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April 19, 2010


Farrell Sklerov / Angel Román (718) 595-6600

DEP Expands Kensico Septic Rehabilitation Reimbursement Program

Eligible Homeowners Will Receive Up To $25,000 to Repair Failing Septic Systems

Environmental Protection Commissioner Cas Holloway today announced the expansion of a program to assist homeowners with problematic septic systems in the Kensico Watershed. The Kensico Septic System Rehabilitation Reimbursement Program provides a 50% reimbursement of eligible costs, up to a maximum reimbursement of $25,000, for property owners in the Kensico Reservoir Watershed Basin to help defray the cost of rehabilitating a failing septic system. Failing septic systems are potential sources of pathogens that can enter the New York City water supply. Rehabilitation and repair of failing septic systems improves the treatment of wastewater that is discharged in the watershed, resulting in better overall drinking water.

"One of our primary responsibilities is to make sure that our water supply is protected from pathogens and other impurities," said Commissioner Holloway. "Failed and failing septic systems are a direct threat to water quality, and the reimbursement program we are expanding today will accelerate the repair and replacement of septic systems that no longer work. Homeowners have a responsibility to keep these vital septics operating, but replacement of a failing system can be expensive. This program goes a long way to help homeowners get the job done, which is critical to public health."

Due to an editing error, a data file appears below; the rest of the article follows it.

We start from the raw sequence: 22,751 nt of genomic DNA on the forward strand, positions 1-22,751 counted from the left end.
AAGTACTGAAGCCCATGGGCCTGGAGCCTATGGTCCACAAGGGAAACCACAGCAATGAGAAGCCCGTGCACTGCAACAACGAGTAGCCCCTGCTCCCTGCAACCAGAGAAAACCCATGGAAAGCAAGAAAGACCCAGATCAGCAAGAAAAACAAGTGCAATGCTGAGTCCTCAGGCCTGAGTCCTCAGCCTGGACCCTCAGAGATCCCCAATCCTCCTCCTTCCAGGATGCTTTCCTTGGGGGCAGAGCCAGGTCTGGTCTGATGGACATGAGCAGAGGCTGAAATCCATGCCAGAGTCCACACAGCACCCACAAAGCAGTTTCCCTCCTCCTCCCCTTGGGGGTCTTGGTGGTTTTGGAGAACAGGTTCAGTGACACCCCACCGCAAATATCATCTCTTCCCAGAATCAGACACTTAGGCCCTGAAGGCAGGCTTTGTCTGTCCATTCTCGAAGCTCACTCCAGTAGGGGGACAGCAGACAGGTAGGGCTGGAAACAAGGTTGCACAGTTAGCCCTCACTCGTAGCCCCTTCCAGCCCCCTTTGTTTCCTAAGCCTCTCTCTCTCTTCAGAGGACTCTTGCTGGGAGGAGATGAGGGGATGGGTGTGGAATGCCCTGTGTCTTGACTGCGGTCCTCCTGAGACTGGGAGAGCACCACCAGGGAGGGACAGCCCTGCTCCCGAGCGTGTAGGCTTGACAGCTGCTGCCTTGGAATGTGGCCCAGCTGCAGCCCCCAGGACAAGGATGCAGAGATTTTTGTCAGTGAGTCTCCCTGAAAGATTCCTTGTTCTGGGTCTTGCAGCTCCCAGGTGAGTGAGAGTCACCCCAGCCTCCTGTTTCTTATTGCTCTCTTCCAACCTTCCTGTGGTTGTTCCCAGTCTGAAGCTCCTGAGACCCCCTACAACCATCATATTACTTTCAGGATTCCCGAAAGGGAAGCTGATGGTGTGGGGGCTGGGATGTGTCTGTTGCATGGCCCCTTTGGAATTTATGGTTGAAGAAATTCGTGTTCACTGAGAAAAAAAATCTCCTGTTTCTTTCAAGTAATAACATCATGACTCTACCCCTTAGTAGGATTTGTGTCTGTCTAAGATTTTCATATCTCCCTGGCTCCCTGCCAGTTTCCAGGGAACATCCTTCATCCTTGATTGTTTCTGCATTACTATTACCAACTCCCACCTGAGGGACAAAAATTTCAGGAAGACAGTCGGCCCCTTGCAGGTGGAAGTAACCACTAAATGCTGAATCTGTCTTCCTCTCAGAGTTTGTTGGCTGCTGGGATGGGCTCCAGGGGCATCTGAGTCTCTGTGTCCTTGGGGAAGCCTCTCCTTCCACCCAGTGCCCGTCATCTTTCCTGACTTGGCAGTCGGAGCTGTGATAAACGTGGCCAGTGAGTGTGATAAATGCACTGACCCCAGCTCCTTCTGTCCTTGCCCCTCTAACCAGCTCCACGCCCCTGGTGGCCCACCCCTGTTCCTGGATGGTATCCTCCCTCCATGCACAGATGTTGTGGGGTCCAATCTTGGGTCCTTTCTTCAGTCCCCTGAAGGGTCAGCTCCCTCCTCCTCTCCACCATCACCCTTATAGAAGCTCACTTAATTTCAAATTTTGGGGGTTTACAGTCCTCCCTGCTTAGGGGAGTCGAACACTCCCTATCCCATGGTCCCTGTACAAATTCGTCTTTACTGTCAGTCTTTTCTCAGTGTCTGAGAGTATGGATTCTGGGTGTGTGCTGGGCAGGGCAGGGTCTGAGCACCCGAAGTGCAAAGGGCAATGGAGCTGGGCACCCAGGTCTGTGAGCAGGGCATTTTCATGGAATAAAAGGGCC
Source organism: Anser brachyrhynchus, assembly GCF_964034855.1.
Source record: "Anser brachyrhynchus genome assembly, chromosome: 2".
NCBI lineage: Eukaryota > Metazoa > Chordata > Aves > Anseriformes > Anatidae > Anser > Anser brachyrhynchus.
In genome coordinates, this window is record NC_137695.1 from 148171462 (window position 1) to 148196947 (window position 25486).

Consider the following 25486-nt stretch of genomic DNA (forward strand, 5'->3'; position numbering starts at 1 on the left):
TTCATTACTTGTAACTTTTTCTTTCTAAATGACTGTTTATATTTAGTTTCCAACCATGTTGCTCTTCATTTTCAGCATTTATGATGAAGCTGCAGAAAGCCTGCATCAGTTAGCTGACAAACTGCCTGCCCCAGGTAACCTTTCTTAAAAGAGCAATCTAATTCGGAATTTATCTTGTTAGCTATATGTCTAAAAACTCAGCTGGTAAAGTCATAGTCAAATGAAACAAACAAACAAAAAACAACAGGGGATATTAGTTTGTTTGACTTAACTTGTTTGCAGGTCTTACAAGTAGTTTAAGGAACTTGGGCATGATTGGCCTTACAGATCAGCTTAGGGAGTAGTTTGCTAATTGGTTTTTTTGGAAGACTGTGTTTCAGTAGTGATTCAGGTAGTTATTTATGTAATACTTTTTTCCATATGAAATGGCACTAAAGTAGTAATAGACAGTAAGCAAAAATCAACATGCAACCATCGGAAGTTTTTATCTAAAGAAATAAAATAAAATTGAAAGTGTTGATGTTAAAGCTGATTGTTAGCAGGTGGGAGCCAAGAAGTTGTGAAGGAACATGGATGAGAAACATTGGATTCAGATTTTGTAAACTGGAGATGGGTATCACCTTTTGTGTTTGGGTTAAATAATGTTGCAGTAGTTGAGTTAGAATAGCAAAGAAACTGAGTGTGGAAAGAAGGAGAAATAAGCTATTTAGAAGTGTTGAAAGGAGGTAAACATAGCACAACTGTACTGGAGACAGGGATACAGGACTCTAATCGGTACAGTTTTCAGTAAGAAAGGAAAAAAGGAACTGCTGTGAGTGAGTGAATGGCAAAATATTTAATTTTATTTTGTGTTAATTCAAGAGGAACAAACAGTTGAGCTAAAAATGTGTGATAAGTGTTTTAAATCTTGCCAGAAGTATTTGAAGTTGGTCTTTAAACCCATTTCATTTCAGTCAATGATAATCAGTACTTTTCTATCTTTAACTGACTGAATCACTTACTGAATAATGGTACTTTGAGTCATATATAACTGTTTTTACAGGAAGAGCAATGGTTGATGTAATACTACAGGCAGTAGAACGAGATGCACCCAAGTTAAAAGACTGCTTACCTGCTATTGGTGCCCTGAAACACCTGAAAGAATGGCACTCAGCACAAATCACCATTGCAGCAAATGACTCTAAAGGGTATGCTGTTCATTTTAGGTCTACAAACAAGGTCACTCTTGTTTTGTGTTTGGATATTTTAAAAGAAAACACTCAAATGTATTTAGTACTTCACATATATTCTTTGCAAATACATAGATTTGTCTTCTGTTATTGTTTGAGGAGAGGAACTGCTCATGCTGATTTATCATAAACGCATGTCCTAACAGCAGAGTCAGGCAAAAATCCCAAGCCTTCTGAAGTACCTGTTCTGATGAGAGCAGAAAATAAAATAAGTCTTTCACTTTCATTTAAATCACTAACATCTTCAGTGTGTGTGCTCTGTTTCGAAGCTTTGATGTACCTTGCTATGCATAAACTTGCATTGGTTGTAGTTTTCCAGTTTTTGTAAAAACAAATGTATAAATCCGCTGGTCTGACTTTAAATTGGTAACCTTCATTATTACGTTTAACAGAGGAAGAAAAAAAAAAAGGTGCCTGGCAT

The program is available to residential owners of failing septic systems located within the New York State portion of the Kensico Watershed, including portions of Mount Pleasant, New Castle, North Castle and Harrison. Approximately 700 residents that are now eligible to receive funding were recently notified by mail of their ability to participate in the program. Kensico Reservoir, located in Westchester County, is the last reservoir in the Catskill/Delaware water supply system before entering the City's drinking water distribution system. Under New York State regulations, all homeowners are required to keep their septic systems in proper working order. Discharges of untreated or partially treated wastewater into the environment are prohibited.

The program is directly managed by the New York State Environmental Facilities Corporation (EFC). For more information, call EFC at 1-800-882-9721 or visit the Kensico Septic Program website at For more information on other programs, visit

DEP manages the City's water supply, providing more than 1 billion gallons of water each day to more than 9 million residents, including 8 million in New York City, and residents of Ulster, Orange, Putnam and Westchester counties. Approximately 1,000 DEP employees live and work in the watershed communities as scientists, engineers, surveyors, and administrative professionals, and perform other critical responsibilities. DEP has invested over $1.5 billion in watershed protection programs — including partnership organizations such as the Catskill Watershed Corporation and the Watershed Agricultural Council — that support sustainable farming practices, environmentally sensitive economic development, and local economic opportunity. New York City's water is delivered from the Catskill, Delaware, and Croton watersheds that extend more than 125 miles from the city, and are comprised of 19 reservoirs, and three controlled lakes. 

More Information

NYC Department of Environmental Protection
Public Affairs

59-17 Junction Boulevard
19th Floor
Flushing, NY 11373

(718) 595-6600